|Mar-24-10|| ||chrisowen: <A Karpov fan> I see pile up via a d8 battery. Voltschock amps it with 16.Be7. Black is at sixes and sevens, not good to put into Kreslavsky's CV. White pigeon holes the queen and conducts what is a powerful wave, currently the lady's static. Potential difference being a piece up allows chance 16..Nf6 doesn't work. After Qg4 the mate is side on, black takes queen shocks horror!|
|Mar-24-10|| ||Marmot PFL: This is briefly mentioned in Fischer's book - <Black dares not accept the pawn: 8...BxN; 9 QxB, QxP 10 R-Q1, Q-B5; 11 B-B4, etc.> Gligorich said best is 8...c5 9 d5 Bd6, but forgot his analysis and played 8...Qd7.|
|Mar-24-10|| ||johnlspouge: < <Patriot> wrote: [snip] #3 in your analysis is impossible, however, due to the pin. >|
Yes, I will correct my personal copy of today's solution, so many thanks, <Patriot>.
My cognitive processes were obviously intent on ignoring the pin, despite noting it in the preliminary analysis. This explains my trouble finding the candidate: unlike many, I left myself unable to recognize yesterday's puzzle pattern.
< You point out an important idea...think simple first, which seems to be making my games a lot easier! >
To elaborate, even if I miss a puzzle, my preliminary analysis usually does indicate the correct candidate. Solution of a difficult problem requires a thorough analysis of its elements, but without sufficient practice in the specific problem domain, the problem elements must be held consciously (which I repeatedly failed to do today). With practice, the whole process of remembering and applying the problem elements should become automatic, however.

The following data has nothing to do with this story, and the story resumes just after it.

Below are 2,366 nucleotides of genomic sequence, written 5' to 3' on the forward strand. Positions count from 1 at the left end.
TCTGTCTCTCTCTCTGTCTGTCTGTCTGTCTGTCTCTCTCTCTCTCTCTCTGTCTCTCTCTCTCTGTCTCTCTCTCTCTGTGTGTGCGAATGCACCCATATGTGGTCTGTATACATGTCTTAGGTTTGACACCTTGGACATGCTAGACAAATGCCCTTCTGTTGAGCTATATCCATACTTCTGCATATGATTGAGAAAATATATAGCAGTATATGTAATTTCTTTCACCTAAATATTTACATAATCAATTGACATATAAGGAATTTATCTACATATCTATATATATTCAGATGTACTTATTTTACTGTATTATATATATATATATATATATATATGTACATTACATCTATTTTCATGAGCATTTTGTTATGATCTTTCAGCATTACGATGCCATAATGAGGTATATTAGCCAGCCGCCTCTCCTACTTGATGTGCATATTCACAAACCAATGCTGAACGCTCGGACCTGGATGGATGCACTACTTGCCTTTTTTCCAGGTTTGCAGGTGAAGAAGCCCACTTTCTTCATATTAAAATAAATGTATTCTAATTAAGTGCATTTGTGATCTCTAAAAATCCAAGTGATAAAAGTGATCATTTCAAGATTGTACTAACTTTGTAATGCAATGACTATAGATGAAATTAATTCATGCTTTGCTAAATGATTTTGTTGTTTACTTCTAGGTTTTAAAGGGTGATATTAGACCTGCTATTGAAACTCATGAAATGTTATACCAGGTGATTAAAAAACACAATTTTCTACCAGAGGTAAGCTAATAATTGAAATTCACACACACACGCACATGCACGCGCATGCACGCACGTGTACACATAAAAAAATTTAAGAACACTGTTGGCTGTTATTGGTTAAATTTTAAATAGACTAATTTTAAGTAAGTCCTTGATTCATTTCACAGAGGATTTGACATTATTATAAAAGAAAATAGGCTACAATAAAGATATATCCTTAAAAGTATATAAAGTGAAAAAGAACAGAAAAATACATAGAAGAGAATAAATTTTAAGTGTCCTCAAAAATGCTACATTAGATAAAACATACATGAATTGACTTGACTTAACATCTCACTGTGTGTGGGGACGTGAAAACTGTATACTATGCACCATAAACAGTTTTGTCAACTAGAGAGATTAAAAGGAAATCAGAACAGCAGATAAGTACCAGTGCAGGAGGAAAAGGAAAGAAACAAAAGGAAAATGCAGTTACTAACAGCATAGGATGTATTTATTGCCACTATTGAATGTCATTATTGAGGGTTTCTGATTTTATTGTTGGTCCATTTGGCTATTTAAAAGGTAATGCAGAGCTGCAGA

I can only hope ;>)
|Mar-24-10|| ||patzer3844: 3 seconds puzzle,a generous week from CG|
|Mar-24-10|| ||wals: Rybka 3 1-cpu:3071 mb hash: depth 19:
14...fxe5+2.28, better was cxd6 or f5 +0.57
15...Qd7 +4.06, better was Kb8 +2.28
16...Qxg4 #1 better was Nxe7 or h5 +4.57
|Mar-24-10|| ||patzer2: <wals> What improvements does Rybka show prior to the 14...fxe5? miscue. Seems to me 14...cxd6 and 14...f5 still drop a pawn, and allow a permanent White advantage.|
So Black needs something earlier. I like 7...Bd6 = to expedite Black's task of equalizing.
|Mar-24-10|| ||InspiredByMorphy: 16. ...Nxe7 17.Rxd7 Rxd7 18.Nc3 Rhd8 19.Rd1 Nd5 was better although still losing.|
|Mar-24-10|| ||David2009: Wednesday's puzzle A Voltschok vs R Kreslavsky, 1970 White 16?|
White (to move) is already a piece ahead. The game presumably continued 16 Be7 so that if Qxg4 17 Rxd8 mate.
Black will not fall for this. However alternatives are unattractive:
(A) 16...Nxe7 17 Rxd7 Rxd7 18 Nc3 and now if ...Nd5 19 Rd1 and Black is still in a bind and R for Q down;
(B) 16...Nf6 17 Rxd7 Nxg4 18 Rxd8+ Rxd8 19 Bxd8 Kxd8 and White is a whole Rook ahead.
In blitz or rapid-play I would go for (A) but in tournament play 16...Resigns is perfectly respectable.
Unfortunately for Black the thematic 16...Qxd1+ 17 Qxd1 Rxd1 checkmate is illegal because the Queen is pinned: